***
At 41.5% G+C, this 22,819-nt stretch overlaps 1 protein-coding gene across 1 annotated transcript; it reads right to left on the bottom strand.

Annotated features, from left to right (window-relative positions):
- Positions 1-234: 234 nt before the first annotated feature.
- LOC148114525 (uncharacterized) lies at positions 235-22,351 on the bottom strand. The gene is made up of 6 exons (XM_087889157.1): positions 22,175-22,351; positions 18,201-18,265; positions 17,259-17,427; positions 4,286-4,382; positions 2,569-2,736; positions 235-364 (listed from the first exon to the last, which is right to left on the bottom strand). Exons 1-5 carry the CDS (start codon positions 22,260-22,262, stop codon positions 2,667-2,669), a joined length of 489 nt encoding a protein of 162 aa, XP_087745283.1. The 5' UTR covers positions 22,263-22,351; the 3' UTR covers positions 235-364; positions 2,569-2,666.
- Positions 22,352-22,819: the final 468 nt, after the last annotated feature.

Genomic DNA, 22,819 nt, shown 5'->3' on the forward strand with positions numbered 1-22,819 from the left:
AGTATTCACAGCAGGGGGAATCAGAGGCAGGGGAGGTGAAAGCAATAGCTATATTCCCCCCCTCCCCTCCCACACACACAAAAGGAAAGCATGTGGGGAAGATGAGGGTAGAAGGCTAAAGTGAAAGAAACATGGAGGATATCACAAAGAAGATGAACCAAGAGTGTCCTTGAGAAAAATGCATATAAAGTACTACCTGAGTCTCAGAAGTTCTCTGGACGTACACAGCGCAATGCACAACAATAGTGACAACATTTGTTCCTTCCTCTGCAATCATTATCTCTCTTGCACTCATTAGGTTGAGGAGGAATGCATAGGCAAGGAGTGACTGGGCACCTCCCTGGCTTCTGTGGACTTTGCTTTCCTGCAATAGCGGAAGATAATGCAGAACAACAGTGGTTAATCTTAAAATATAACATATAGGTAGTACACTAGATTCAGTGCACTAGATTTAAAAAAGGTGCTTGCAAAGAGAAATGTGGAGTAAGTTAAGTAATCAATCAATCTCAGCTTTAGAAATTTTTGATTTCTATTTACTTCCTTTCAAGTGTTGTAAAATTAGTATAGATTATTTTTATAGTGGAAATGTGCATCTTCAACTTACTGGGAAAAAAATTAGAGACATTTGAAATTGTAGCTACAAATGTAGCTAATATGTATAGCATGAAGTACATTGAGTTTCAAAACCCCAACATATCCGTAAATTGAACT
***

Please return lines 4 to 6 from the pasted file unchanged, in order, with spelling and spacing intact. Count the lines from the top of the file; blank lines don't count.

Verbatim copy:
- LOC148114525 (uncharacterized) lies at positions 235-22,351 on the bottom strand. The gene is made up of 6 exons (XM_087889157.1): positions 22,175-22,351; positions 18,201-18,265; positions 17,259-17,427; positions 4,286-4,382; positions 2,569-2,736; positions 235-364 (listed from the first exon to the last, which is right to left on the bottom strand). Exons 1-5 carry the CDS (start codon positions 22,260-22,262, stop codon positions 2,667-2,669), a joined length of 489 nt encoding a protein of 162 aa, XP_087745283.1. The 5' UTR covers positions 22,263-22,351; the 3' UTR covers positions 235-364; positions 2,569-2,666.
- Positions 22,352-22,819: the final 468 nt, after the last annotated feature.

Genomic DNA, 22,819 nt, shown 5'->3' on the forward strand with positions numbered 1-22,819 from the left: